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Home > Research > Publications & Outputs > A record of soil loss from Butrint, southern Al...
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A record of soil loss from Butrint, southern Albania, using mineral magnetism indicators and charcoal (AD 450 to 1200).

Research output: Contribution to journalJournal article

Published

Journal publication date04/2004
JournalHolocene
Journal number3
Volume14
Number of pages13
Pages321-333
Original languageEnglish

Abstract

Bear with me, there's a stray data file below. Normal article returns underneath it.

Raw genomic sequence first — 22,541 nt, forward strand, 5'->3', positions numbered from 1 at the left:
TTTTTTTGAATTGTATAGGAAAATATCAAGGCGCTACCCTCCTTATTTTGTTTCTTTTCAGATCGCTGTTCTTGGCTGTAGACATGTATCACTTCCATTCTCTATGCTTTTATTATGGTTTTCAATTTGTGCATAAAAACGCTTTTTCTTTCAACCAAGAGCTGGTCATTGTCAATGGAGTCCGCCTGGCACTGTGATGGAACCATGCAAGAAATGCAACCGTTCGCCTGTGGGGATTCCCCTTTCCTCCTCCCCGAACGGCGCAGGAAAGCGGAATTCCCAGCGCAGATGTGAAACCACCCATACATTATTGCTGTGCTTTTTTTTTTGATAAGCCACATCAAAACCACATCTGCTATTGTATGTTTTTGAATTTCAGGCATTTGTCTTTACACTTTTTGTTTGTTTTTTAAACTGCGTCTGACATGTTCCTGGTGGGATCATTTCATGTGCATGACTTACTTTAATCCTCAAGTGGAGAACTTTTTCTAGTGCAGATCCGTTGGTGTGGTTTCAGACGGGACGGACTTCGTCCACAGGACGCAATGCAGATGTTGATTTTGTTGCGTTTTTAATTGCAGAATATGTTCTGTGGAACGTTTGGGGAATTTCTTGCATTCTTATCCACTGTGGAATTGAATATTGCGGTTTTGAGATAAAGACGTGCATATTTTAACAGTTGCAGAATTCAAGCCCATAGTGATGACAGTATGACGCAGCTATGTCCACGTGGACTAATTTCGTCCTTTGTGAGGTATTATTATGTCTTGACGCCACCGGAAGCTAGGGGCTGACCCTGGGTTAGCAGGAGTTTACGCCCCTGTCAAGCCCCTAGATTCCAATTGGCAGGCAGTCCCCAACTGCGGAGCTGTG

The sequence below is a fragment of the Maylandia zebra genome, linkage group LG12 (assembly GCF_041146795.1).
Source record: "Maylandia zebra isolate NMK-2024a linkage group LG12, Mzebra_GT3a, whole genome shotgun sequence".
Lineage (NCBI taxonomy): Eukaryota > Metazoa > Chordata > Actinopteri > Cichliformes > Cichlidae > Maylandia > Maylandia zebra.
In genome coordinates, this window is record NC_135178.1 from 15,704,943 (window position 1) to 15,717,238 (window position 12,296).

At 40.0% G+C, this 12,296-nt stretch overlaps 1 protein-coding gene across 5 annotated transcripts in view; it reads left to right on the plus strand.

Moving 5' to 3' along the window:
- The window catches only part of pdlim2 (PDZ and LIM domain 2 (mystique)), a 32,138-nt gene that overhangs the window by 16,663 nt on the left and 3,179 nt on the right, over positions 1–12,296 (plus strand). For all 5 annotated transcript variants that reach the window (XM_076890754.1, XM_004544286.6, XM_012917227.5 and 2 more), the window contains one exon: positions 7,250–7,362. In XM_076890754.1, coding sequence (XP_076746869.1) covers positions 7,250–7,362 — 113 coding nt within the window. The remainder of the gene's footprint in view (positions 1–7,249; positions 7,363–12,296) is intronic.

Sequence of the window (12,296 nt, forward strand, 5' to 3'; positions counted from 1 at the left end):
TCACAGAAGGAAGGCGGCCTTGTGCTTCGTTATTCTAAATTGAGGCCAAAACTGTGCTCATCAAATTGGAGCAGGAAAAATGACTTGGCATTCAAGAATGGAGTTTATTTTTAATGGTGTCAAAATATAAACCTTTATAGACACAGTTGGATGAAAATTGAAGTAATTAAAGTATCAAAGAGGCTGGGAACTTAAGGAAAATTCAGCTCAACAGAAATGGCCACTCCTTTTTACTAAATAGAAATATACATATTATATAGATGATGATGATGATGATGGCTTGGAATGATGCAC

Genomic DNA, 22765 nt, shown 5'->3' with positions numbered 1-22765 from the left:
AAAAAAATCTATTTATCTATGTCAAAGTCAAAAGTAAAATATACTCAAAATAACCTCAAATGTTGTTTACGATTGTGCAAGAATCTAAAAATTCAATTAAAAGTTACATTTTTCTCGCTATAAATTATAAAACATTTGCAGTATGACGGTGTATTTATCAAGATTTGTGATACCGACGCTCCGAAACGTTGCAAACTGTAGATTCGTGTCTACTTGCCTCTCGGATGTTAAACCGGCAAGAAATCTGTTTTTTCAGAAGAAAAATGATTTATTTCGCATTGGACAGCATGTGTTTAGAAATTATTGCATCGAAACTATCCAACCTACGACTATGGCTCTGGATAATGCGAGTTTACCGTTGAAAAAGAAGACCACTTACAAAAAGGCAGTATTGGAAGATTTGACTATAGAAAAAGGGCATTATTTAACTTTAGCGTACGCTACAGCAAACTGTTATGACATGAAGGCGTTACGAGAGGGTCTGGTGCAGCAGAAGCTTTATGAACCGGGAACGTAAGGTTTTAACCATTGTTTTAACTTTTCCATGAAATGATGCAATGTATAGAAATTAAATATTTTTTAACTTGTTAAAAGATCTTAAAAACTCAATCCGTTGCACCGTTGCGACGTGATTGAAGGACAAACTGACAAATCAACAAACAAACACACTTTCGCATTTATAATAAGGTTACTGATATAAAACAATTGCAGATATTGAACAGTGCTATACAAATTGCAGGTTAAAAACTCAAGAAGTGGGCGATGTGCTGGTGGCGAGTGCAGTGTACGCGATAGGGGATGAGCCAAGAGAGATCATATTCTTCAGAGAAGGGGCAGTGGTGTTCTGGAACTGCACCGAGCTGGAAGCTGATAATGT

Mineral magnetic and charcoal analyses were carried out on two sections 0.6 km apart on the Vrina Plain at Shën Dëlli, a suburb of Roman Butrint (ancient Buthrotum), southern Albania. Using a chronology developed by archaeomagnetic dating, the two sections postdate Roman archaeological structures on the site, providing a sediment record between c. ad 450 and 1200. Environmental magnetic data were analysed using cluster analysis to interpret a consistent stratigraphic development between the two sections. Above the archaeo logical remains on the western side of the Shën Dëli settlement, marsh clay sedimentation started ad 450–500, contemporaneous with evidence of site occupation. Anthropogenic activity is evident from the high macro-charcoal content, which declines at ad 750–800, and may mark the end of settlement in the vicinity. Both sections show similar sedimentation rates which, when extrapolated, suggest that marsh growth to the present day levels would have been completed between about ad 1500 and 1600. From about ad 750 to 850 sedimentation continued consistently across the site, with low microcharcoal input, but an increasingly important pres ence of magnetic minerals, including superparamagnetic magnetite, associated with top soil input. Between ad 1050 and 1200 the input from magnetically enhanced topsoil had increased tenfold over 300 years earlier, indicating that soil erosion was a major sediment source. This marked increase in soil loss could be due either to different land-management practices or to local deforestation. Whether this change in topsoil loss is linked to climatic changes associated with the beginning of the ‘Mediaeval Warm Period’ (c. ad 1000–1400) needs further investigation.